Meanwhile, Berking’s zeal for classic racing yachts attracts an influx of around 100,000 visitors to his premises each year. Since 1995, the company has also hosted the Robbe & Berking Sterling Cup, an annual classic regatta on the Flensburg fjord held in cooperation with the Flensburg Sailing Club. In 2019, Oliver Berking even managed to host the “Induction Ceremony” of the legendary America’s Cup Hall of Fame in his Flensburg shipyard. Since 1992, over 80 Cup legends have been inducted into this select circle; with all but a few exceptions, the induction ceremony has always been held in the USA. Guests from around the world flocked to the premises of the Robbe & Berking Yachting Heritage Center and brought major international publicity to the Flensburg shipyard.

WINTER GUESTS WITH A SHARED HISTORY
In the shipyard’s winter depot can be found legendary yachts by renowned owners and builders, some of which have close ties due to special events, such as “VIM” and “Gretel”, notes Berking. VIM was commissioned in 1939 by US entrepreneur Harold Vanderbilt at the New York shipyard Olin Stephens, and had already then distinguished herself by virtue of her state-of-the-art design. The yacht achieved countless regatta successes, which have endured to this day. Among other things, VIM won the twelve-metre class of the Robbe & Berking Sterling Cup 2021.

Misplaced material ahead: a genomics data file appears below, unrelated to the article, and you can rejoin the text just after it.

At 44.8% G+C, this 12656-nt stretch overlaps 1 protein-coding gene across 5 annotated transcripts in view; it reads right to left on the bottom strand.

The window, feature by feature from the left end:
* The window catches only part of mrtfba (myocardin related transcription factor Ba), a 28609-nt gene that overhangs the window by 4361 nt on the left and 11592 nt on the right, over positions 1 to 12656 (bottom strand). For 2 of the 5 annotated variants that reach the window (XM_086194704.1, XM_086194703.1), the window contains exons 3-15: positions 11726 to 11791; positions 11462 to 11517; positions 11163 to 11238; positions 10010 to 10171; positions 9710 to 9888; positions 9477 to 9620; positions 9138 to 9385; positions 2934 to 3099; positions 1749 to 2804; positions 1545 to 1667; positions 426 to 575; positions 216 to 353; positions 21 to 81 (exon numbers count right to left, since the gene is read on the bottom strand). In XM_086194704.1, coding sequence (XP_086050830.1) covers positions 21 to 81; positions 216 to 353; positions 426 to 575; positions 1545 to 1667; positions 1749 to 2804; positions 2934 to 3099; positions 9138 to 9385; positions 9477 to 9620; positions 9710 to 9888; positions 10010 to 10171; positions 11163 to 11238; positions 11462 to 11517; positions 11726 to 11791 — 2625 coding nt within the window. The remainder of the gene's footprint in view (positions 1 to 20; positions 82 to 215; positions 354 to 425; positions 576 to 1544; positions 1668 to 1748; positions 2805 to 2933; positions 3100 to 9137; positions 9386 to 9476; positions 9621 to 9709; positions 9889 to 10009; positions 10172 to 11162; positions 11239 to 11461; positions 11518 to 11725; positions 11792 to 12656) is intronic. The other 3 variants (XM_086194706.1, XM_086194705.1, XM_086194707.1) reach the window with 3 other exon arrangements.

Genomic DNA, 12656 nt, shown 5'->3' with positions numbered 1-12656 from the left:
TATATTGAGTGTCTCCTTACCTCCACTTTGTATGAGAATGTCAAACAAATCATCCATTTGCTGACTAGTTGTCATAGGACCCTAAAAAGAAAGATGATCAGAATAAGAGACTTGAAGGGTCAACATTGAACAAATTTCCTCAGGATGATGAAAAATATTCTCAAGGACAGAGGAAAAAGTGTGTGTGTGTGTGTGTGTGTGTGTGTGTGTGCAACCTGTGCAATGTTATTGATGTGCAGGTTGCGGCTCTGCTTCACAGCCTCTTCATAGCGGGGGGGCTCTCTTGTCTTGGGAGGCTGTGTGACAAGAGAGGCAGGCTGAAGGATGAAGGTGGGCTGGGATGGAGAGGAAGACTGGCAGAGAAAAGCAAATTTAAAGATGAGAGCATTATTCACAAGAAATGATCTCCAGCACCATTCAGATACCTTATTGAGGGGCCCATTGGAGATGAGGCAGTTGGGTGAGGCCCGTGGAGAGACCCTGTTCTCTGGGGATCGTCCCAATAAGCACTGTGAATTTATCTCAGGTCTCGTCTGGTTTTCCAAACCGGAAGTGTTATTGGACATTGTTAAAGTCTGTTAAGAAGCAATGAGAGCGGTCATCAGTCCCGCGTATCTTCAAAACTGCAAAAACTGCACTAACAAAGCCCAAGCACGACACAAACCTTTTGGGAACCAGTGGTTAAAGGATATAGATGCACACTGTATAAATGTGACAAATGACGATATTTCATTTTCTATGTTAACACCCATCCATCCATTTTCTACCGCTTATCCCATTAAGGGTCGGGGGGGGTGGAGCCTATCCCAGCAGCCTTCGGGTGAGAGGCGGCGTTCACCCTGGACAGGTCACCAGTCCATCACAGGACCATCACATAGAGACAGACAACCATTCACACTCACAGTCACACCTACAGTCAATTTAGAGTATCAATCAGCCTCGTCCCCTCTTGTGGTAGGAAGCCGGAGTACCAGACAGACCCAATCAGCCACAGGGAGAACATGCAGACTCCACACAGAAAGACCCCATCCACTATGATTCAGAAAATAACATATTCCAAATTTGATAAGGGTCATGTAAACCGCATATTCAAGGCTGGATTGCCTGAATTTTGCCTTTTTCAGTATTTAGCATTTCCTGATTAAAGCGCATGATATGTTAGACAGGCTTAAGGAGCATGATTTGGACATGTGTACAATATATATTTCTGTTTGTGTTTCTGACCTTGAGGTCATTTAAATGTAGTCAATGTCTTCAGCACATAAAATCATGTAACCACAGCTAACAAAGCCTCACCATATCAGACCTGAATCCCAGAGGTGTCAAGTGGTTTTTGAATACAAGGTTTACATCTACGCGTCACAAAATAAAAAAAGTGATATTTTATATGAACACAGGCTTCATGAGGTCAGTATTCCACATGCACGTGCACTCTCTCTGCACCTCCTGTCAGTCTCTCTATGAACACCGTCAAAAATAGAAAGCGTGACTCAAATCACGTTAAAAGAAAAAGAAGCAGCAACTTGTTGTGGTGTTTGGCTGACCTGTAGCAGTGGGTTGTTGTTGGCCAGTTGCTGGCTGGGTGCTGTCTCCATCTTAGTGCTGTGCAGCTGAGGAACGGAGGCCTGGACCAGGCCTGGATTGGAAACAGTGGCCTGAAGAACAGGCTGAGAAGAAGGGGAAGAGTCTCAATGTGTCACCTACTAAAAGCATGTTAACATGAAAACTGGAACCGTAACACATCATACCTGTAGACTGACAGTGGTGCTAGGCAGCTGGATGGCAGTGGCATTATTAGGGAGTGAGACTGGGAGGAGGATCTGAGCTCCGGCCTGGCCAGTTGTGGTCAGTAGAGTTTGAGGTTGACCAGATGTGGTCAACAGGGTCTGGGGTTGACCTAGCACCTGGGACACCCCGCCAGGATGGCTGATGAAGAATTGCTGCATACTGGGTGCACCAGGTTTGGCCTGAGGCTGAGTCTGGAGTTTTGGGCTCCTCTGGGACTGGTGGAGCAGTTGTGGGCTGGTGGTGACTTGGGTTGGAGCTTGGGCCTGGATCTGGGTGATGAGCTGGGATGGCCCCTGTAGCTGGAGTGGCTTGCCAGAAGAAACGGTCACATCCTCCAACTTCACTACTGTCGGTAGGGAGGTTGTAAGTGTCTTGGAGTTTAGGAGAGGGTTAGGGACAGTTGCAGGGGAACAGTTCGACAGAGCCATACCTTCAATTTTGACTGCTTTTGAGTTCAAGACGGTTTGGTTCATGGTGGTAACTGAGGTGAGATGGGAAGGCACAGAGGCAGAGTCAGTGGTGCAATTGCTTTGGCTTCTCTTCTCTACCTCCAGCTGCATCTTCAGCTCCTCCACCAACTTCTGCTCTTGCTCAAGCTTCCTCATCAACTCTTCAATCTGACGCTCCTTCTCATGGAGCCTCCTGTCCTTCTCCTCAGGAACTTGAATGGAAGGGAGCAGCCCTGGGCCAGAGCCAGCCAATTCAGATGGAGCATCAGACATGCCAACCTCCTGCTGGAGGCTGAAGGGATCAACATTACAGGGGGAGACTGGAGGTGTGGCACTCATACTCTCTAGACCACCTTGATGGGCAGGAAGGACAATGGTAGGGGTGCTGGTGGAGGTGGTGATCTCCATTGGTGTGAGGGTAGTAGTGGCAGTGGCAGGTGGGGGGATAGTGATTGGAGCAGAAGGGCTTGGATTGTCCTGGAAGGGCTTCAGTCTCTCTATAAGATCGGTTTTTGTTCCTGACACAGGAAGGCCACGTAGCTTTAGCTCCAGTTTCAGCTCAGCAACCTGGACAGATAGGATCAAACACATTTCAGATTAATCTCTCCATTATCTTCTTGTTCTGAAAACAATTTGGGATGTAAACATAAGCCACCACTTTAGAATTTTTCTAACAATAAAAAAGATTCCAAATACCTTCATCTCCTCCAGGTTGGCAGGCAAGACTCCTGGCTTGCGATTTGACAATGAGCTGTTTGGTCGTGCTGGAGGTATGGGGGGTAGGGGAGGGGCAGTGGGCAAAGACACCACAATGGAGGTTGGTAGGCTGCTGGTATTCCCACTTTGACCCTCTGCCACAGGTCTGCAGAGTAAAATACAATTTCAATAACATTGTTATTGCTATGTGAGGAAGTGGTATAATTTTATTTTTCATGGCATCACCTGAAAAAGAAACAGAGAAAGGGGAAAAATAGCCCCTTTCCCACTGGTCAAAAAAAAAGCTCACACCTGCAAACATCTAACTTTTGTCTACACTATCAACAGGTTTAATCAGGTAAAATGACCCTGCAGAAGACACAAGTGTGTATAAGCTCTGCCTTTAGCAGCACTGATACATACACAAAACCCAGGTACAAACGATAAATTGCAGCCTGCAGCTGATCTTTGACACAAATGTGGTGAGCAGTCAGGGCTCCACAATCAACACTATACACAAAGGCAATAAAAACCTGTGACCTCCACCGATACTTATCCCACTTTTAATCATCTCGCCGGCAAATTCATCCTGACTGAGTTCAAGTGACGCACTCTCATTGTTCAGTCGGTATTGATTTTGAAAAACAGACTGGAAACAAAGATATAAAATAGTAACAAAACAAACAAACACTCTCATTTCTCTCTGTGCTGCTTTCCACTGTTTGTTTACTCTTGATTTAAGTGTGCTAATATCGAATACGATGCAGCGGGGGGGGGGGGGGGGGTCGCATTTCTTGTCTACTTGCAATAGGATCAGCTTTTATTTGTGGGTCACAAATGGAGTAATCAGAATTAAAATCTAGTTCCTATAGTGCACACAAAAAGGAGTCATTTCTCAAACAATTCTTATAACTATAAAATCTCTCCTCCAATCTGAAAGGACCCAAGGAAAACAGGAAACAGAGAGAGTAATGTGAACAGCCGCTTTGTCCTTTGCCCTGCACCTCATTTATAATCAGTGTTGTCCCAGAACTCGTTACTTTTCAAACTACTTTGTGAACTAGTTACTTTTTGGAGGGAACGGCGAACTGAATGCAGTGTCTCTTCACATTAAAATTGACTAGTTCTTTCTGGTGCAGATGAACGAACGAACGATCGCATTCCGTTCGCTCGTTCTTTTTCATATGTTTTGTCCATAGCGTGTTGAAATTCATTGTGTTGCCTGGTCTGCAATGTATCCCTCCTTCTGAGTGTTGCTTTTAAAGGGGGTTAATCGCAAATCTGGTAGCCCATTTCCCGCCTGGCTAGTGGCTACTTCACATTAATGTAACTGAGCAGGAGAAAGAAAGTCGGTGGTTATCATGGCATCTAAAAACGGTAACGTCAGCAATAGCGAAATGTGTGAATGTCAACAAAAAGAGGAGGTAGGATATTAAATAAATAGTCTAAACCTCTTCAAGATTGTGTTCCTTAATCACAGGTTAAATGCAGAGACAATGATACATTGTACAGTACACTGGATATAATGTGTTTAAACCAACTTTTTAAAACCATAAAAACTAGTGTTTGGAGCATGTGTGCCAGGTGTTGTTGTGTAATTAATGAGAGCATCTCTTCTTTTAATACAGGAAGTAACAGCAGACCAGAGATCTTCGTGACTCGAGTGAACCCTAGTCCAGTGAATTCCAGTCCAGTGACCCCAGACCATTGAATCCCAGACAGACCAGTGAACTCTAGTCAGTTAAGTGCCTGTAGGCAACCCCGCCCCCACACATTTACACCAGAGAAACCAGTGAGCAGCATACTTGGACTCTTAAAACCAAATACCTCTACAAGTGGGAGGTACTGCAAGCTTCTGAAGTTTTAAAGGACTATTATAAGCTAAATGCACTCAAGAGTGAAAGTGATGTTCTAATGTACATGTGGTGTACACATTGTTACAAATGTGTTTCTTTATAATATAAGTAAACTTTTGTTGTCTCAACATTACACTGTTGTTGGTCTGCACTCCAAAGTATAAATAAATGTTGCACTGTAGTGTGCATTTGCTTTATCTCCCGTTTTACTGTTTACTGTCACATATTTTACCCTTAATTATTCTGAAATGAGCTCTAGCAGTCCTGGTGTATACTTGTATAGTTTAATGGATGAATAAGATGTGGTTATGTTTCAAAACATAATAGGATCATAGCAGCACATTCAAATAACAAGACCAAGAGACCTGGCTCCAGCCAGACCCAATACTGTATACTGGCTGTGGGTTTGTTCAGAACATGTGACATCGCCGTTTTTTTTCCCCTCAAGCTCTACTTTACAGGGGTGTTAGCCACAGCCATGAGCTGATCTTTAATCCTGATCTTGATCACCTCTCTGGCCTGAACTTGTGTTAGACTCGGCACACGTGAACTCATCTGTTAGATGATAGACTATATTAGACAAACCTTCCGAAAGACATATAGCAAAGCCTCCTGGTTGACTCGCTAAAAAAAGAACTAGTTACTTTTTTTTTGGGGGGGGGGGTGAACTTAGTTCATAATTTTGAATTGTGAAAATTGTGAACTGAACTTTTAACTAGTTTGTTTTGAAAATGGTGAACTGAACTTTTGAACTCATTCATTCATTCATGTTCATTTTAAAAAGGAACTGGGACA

The Australian yacht Gretel, the design of which was based on VIM, was built 23 years later by designer Alan Payne as a challenger for the 1962 America’s Cup. The teams of the two yachts trained together in preparation for the Cup; ultimately, the Americans won the day. In the years that followed, the super-fast “Gretel” likewise served as a sparring partner for several other teams, later being sold in Europe where she continued to sail for many years in Italy. She was discovered in Italy by the Robbe & Berking Classics yacht yard, where she has since berthed at the Flensburg shipyard. “Our aim is to restore the ship to her original condition of 1962,” explains Oliver Berking. “The Gretel is a unique specimen in yachting history and must be preserved by all means.”

THE ALLURE OF VANISHING TRADES
Robbe & Berking Classics is more than a shipyard; it is also museum, library, restaurant, yacht broker, and small publishing house. With all these attractions, Berking welcomes guests to embark on a journey to Flensburg and experience the glamour of life in, on and around the water. Here, too, everything is pure passion, from the detailed historical fittings to the most important international collection of antiquarian yachting literature housing some 9600 works. The perfect experience is completed by dining at the Italian restaurant.

At our final lunch together, Oliver Berking’s pioneering fervour and boundless passion reveal themselves once again. “So, this is what runs through the story of my life: both are trades that show that what I feel passionate about actually no longer exists. There is no real need for a wooden boat or a silver spoon, these are simply luxury items. We represent what people would commonly associate with the good old days. The world is changing and yet times of crisis have invariably afforded ample food for thought.”